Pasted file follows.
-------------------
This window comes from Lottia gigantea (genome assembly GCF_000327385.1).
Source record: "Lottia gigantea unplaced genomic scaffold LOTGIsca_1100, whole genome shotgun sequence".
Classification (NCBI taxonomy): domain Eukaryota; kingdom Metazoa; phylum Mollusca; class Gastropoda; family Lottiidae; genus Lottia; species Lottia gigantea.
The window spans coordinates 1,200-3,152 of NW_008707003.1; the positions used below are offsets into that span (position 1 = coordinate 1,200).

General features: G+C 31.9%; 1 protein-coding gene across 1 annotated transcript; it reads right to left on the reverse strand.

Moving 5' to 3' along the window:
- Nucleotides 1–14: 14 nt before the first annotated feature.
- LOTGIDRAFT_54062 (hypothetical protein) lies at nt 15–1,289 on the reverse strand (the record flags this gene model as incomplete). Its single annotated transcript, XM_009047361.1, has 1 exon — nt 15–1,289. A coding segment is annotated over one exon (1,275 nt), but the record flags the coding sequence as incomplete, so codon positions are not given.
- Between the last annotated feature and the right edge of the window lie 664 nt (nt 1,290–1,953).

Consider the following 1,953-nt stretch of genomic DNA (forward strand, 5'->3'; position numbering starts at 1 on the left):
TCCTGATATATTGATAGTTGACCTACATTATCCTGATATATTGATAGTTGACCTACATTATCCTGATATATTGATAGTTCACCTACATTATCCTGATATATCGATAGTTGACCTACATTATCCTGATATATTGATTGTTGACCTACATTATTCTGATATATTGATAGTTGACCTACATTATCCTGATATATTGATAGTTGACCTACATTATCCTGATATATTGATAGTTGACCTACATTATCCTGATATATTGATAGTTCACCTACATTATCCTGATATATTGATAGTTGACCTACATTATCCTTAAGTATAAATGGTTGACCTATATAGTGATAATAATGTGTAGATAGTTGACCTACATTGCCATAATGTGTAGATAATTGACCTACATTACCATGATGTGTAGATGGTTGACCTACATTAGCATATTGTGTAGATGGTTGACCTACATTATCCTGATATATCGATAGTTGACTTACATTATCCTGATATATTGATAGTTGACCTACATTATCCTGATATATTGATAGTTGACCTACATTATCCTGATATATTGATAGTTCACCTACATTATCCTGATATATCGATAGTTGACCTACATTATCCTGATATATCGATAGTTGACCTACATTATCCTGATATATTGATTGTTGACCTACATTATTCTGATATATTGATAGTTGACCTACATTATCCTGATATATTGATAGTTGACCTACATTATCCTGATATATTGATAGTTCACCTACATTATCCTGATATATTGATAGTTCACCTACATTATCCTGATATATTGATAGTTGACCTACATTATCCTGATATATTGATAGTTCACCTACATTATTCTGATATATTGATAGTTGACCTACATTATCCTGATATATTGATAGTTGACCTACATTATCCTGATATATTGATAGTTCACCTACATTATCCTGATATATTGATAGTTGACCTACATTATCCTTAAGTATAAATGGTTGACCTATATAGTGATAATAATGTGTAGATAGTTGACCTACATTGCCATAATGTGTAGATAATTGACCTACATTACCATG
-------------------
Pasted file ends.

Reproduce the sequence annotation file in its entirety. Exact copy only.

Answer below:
This window comes from Lottia gigantea (genome assembly GCF_000327385.1).
Source record: "Lottia gigantea unplaced genomic scaffold LOTGIsca_1100, whole genome shotgun sequence".
Classification (NCBI taxonomy): domain Eukaryota; kingdom Metazoa; phylum Mollusca; class Gastropoda; family Lottiidae; genus Lottia; species Lottia gigantea.
The window spans coordinates 1,200-3,152 of NW_008707003.1; the positions used below are offsets into that span (position 1 = coordinate 1,200).

General features: G+C 31.9%; 1 protein-coding gene across 1 annotated transcript; it reads right to left on the reverse strand.

Moving 5' to 3' along the window:
- Nucleotides 1–14: 14 nt before the first annotated feature.
- LOTGIDRAFT_54062 (hypothetical protein) lies at nt 15–1,289 on the reverse strand (the record flags this gene model as incomplete). Its single annotated transcript, XM_009047361.1, has 1 exon — nt 15–1,289. A coding segment is annotated over one exon (1,275 nt), but the record flags the coding sequence as incomplete, so codon positions are not given.
- Between the last annotated feature and the right edge of the window lie 664 nt (nt 1,290–1,953).

Consider the following 1,953-nt stretch of genomic DNA (forward strand, 5'->3'; position numbering starts at 1 on the left):
TCCTGATATATTGATAGTTGACCTACATTATCCTGATATATTGATAGTTGACCTACATTATCCTGATATATTGATAGTTCACCTACATTATCCTGATATATCGATAGTTGACCTACATTATCCTGATATATTGATTGTTGACCTACATTATTCTGATATATTGATAGTTGACCTACATTATCCTGATATATTGATAGTTGACCTACATTATCCTGATATATTGATAGTTGACCTACATTATCCTGATATATTGATAGTTCACCTACATTATCCTGATATATTGATAGTTGACCTACATTATCCTTAAGTATAAATGGTTGACCTATATAGTGATAATAATGTGTAGATAGTTGACCTACATTGCCATAATGTGTAGATAATTGACCTACATTACCATGATGTGTAGATGGTTGACCTACATTAGCATATTGTGTAGATGGTTGACCTACATTATCCTGATATATCGATAGTTGACTTACATTATCCTGATATATTGATAGTTGACCTACATTATCCTGATATATTGATAGTTGACCTACATTATCCTGATATATTGATAGTTCACCTACATTATCCTGATATATCGATAGTTGACCTACATTATCCTGATATATCGATAGTTGACCTACATTATCCTGATATATTGATTGTTGACCTACATTATTCTGATATATTGATAGTTGACCTACATTATCCTGATATATTGATAGTTGACCTACATTATCCTGATATATTGATAGTTCACCTACATTATCCTGATATATTGATAGTTCACCTACATTATCCTGATATATTGATAGTTGACCTACATTATCCTGATATATTGATAGTTCACCTACATTATTCTGATATATTGATAGTTGACCTACATTATCCTGATATATTGATAGTTGACCTACATTATCCTGATATATTGATAGTTCACCTACATTATCCTGATATATTGATAGTTGACCTACATTATCCTTAAGTATAAATGGTTGACCTATATAGTGATAATAATGTGTAGATAGTTGACCTACATTGCCATAATGTGTAGATAATTGACCTACATTACCATG